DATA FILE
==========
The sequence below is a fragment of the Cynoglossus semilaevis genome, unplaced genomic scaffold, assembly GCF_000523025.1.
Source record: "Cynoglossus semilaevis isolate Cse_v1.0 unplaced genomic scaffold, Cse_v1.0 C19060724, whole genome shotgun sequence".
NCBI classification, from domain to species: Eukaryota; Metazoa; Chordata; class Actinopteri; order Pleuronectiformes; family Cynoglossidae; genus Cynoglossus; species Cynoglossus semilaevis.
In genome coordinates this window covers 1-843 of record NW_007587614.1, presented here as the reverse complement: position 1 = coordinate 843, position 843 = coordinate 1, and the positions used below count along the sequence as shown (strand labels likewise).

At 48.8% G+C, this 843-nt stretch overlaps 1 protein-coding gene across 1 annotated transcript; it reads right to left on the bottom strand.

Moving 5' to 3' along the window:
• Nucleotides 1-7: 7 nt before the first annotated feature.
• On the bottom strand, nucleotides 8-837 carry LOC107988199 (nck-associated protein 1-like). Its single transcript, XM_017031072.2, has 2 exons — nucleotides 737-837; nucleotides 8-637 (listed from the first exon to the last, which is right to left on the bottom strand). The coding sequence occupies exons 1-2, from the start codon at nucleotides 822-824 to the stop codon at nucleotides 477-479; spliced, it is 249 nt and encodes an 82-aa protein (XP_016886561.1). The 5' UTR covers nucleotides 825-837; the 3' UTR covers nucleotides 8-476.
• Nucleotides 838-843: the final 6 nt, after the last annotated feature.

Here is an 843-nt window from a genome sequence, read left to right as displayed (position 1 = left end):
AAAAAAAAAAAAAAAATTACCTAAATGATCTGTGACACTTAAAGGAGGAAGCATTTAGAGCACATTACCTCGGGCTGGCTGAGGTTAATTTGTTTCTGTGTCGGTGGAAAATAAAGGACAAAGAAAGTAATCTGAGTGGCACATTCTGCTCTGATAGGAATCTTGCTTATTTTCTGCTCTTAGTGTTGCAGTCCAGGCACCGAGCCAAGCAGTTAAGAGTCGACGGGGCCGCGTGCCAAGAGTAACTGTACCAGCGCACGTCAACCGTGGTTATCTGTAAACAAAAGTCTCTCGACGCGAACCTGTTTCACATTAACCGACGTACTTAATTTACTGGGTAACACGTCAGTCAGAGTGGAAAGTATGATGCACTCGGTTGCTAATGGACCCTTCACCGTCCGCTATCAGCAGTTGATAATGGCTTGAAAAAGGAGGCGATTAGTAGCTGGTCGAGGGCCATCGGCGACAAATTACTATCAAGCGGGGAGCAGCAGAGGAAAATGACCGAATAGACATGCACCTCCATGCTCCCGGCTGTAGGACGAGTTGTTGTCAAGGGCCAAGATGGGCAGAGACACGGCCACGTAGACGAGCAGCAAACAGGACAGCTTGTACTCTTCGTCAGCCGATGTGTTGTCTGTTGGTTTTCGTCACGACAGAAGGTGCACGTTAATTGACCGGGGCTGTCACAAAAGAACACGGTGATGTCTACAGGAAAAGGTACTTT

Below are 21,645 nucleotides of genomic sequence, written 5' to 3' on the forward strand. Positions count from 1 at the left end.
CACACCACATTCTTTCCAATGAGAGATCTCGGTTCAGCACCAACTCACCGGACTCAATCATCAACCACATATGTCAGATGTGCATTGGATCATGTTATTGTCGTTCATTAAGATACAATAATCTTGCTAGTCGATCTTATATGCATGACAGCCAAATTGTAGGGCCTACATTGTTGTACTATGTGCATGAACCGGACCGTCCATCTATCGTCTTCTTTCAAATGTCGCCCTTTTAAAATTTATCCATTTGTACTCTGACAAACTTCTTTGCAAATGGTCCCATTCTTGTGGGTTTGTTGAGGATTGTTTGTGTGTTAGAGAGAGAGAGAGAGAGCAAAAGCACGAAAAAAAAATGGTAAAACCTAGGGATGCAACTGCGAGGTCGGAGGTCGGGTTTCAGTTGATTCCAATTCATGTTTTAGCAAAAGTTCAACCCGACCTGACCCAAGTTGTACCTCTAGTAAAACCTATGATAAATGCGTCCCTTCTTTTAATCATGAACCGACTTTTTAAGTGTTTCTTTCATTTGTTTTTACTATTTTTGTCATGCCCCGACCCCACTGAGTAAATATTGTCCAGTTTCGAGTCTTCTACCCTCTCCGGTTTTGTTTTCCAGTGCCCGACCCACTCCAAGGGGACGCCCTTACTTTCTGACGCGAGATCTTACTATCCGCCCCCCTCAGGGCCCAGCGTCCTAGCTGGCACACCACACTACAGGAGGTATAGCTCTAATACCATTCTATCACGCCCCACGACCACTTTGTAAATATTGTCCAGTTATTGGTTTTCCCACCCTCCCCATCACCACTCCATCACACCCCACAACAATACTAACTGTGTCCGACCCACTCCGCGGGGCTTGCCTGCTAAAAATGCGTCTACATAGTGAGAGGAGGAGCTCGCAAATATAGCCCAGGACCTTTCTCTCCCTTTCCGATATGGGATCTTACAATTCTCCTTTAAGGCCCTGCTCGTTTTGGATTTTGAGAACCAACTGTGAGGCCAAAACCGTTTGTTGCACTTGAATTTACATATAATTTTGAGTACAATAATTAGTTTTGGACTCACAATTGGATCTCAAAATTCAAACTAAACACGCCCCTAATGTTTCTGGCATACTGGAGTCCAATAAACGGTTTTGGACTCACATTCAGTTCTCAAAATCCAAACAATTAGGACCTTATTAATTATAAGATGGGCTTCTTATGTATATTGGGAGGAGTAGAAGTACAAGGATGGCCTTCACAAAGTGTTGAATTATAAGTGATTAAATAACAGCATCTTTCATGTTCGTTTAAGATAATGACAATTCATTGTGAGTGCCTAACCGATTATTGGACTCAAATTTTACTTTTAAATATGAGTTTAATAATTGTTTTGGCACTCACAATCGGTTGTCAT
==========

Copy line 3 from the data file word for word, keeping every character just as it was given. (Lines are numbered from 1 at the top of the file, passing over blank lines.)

NCBI classification, from domain to species: Eukaryota; Metazoa; Chordata; class Actinopteri; order Pleuronectiformes; family Cynoglossidae; genus Cynoglossus; species Cynoglossus semilaevis.